Taylor (Rules for Saying Goodbye, 2007) evokes the rich textures and rhythms of California’s Central Valley in this lush novel of inheritance, family, and betrayal.
Ingrid, who believes “all existential problems are solved when you’re driving somewhere,” narrates her return to her family’s 20,000-acre farm in Fresno after her latest breakup. She’s spent the decade since college in New York, London, and Los Angeles in a series of failed relationships and needs somewhere to begin again. Her father, Ned, who inherited his first hundred acres, has spent a lifetime buying and cultivating the best soil. Now he presides over Palamede Farms with “something beyond affection for the grapes…something much closer to love.” But “no farmer ever wants another to do well,” and love may not be enough to keep the farm going. Ned’s daughters, Ingrid and her sister, Annie, a Los Angeles voice-over actress, help each other through heartaches while also discovering what very different adults they are. The sisters share a complicated relationship with their fiercely protective mother, who is hostile to almost everyone outside their family. One of the few outsiders she trusts is her husband’s best friend, Felix, a successful vineyard owner who also makes wine by buying grapes from other farmers. When Ned’s long-standing cough worsens, Ingrid settles in to help run the farm, tangling with Felix to make good on his promise to buy Palamede’s harvest. The picking season’s vivid drama is rendered through descriptions of the changing grapes as Ingrid waits for Felix to pick them before they lose their value; one day, they are “plummy and tart, but too taut yet.” Meanwhile, Ingrid reunites with her estranged best friend, Bootsie, and George Sweet, the man many thought she would marry if her mother had approved.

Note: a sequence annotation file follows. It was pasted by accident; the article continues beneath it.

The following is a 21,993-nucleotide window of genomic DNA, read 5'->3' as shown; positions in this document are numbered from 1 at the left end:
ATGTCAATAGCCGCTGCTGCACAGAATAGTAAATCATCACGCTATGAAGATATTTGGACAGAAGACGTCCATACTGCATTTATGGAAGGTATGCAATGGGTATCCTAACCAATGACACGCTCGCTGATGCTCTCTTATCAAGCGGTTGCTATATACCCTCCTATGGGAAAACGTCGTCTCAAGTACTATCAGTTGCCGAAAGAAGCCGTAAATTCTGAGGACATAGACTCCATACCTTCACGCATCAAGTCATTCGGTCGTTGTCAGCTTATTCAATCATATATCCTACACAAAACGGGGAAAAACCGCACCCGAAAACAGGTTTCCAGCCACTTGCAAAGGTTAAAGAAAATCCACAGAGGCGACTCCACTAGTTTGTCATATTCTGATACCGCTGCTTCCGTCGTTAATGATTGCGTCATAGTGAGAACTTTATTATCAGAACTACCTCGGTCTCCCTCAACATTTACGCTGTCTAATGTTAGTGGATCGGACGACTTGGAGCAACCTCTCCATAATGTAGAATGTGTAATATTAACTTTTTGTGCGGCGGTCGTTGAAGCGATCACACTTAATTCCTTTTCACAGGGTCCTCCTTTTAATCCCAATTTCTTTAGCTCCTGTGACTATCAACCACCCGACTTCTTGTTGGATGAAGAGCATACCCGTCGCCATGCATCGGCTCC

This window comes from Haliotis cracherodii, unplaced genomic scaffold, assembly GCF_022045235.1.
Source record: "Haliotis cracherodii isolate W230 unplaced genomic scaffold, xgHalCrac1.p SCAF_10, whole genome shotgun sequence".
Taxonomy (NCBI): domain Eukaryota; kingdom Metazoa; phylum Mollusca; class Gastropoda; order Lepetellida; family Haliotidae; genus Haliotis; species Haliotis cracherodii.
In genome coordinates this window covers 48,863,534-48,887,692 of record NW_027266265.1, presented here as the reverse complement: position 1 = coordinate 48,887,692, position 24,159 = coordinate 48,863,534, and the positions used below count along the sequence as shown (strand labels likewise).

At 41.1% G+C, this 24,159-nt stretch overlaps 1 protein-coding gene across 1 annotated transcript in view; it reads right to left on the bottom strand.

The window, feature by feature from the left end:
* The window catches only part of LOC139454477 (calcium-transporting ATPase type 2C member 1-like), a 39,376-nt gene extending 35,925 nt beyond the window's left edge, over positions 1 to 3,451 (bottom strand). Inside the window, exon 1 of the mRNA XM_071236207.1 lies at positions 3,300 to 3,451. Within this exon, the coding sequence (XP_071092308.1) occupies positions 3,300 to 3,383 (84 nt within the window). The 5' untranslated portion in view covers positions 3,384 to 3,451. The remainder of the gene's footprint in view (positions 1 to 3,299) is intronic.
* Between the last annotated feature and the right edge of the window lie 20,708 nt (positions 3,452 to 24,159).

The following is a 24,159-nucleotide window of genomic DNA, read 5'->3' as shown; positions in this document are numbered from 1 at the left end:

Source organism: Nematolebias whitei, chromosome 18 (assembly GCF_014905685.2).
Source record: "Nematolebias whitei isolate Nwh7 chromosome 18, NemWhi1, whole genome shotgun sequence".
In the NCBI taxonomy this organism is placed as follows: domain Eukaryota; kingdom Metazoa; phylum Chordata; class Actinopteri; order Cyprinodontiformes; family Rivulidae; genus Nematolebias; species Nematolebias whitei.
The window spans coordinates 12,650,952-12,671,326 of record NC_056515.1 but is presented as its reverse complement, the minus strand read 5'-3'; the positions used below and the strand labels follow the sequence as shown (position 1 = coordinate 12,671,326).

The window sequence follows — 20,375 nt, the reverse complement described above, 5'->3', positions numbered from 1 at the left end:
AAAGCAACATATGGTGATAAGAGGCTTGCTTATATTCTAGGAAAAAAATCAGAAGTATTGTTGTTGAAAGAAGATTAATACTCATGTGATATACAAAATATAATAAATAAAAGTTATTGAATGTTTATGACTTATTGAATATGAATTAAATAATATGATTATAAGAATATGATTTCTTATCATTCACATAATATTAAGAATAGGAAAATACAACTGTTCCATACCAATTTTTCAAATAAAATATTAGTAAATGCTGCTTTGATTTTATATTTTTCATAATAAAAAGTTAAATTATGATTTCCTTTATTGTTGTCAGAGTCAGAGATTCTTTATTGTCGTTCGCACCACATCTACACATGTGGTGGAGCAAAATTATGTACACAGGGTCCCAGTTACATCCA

A profound novel about forces that can nurture or break the strongest connections.